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About the Artist

Katinka Matson
Born: New York, New York
Lives in New York, New York & Bethlehem, Connecticut

Education
BA, The New School, New York City

Website

www.katinkamatson.com

Selected Exhibitions

Forthcoming
Festival della Scienza 2004, Genoa, Italy, 28 October—8 November
Under the Patronage of the President of the Italian Republic

2004
No. 4 Gallery, San Diego, CA, February-April, 2004

2003

TED (Technology, Entertainment, Design Conference), Monterey, CA
katinkamatson.com: "Five Flowers" (
archived gallery)

2002
katinkamatson.com: "Forty Flowers" (archived gallery)
katinkamatson.com: "Twelve Flowers" (archived gallery)

Bibliography

Dan Dubno, "Scan Your Eyes Across This," CBS News, May, 2003
George B. Dyson, William H. Calvin, Nicholas Humphrey, Colin Tudge: "On Scanner Photography", Edge (www.edge.org), February 24, 2003
Paul Tough, "Scanner Photography" The New York Times Magazine, December 2002
Neural.it: "Flowers, Art Photography and the Scanner," December, 2002
Kevin Kelly, "Flowers," katinkamatson.com, February 2002


artist's statement

New technologies equal new perceptions. We create tools and then mould ourselves through our use of them.

In 1975, when the inventor Ray Kurzweil created the CCD (or “Charge Coupled Device”) flatbed scanner, no one imagined that this device, with a pixel-sensor that moved slowly back and forth across the page, would bring into question our established notions about seeing, vision, and perspective.

For the past several years I have experimented with a non-photographic technique for creating images by utilizing input through the flatbed CCD scanner. No camera or lenses are used. The process involves scanning flowers and other natural objects on an open-top scanner from underneath the objects with a slo-moving sensor. This technique allows for unusual opportunities to explore new ideas involving light, time, and rhythm.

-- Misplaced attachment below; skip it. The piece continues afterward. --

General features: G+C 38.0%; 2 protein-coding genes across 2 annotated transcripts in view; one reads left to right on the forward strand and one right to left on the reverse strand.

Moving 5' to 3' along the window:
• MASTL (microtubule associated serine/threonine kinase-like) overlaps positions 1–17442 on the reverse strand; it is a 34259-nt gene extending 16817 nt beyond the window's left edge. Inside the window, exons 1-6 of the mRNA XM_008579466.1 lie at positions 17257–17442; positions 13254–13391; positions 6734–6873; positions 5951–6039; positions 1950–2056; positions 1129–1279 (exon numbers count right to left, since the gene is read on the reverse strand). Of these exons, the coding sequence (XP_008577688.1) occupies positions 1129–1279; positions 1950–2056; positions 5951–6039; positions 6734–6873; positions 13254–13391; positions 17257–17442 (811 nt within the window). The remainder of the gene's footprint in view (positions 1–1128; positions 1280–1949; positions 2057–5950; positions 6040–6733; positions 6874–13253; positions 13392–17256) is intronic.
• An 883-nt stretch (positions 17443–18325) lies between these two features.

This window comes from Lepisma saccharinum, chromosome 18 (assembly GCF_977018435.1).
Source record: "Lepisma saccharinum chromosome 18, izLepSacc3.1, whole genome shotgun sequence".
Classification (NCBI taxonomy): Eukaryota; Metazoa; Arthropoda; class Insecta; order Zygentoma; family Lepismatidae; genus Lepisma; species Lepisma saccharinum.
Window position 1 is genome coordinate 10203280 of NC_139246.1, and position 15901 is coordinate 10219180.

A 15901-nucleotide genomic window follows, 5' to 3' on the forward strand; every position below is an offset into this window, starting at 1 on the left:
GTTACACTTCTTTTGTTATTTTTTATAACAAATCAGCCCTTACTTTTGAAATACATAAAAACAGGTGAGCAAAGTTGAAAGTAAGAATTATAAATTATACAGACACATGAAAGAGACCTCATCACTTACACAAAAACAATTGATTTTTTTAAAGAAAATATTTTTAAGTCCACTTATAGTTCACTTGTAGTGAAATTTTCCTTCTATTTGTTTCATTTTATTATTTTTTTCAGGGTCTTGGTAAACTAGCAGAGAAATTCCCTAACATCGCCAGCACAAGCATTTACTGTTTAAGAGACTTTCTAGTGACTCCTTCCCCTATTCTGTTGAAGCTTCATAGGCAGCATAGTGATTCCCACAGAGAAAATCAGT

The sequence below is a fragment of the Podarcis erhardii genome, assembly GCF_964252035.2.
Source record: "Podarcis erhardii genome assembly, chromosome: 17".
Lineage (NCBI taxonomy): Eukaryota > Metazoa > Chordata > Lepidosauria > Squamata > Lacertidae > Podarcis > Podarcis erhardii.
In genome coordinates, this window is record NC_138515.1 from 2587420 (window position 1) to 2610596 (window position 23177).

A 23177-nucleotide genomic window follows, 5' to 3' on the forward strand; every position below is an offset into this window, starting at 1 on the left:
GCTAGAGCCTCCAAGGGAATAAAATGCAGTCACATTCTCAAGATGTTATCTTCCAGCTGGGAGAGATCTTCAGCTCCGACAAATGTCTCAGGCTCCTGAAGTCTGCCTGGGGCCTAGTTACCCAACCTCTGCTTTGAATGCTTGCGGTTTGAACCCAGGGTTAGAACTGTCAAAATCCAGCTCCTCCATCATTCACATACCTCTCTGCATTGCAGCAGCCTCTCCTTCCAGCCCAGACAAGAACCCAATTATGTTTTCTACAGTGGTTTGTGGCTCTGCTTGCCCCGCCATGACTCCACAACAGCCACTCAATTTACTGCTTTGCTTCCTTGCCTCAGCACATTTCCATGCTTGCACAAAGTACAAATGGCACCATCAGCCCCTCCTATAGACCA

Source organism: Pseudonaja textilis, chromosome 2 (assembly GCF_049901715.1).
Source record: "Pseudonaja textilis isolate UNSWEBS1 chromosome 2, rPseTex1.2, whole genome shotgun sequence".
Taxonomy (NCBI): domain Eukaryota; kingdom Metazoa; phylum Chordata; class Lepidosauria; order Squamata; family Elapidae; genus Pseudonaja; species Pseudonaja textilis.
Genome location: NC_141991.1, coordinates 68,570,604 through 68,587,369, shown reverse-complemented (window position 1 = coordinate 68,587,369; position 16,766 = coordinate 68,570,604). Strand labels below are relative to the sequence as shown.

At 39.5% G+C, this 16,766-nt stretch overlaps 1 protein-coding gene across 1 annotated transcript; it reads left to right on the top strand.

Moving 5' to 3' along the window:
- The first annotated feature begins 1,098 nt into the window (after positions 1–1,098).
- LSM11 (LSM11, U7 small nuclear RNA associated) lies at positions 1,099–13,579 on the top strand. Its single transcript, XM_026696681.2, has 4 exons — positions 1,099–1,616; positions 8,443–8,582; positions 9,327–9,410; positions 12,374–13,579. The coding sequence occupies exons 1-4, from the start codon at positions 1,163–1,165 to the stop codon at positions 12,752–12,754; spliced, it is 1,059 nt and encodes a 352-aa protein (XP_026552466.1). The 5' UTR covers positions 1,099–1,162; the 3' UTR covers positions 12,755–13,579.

It is a radically new digital aesthetic involving both new hardware (the scanner and the inkjet printer), and software (Adobe Photoshop), that allows for a new naturalism fusing nature and technology.

Without the distortion of the lens, highly detailed resolution is uniform throughout the image, regardless of the size of the printable media. The lighting effects from the sliding sensor beneath the object, coupled with overhead effects involving lighting and movement, result in a 3-D-like imaging of intense sharpness and detail. Images created by scanning direct-to-CCD cut away layers, and go to a deeper place in us than our ordinary seeing and vision.

  Katinka Matson
New York City

 

Copyright © 2004 by Katinka Matson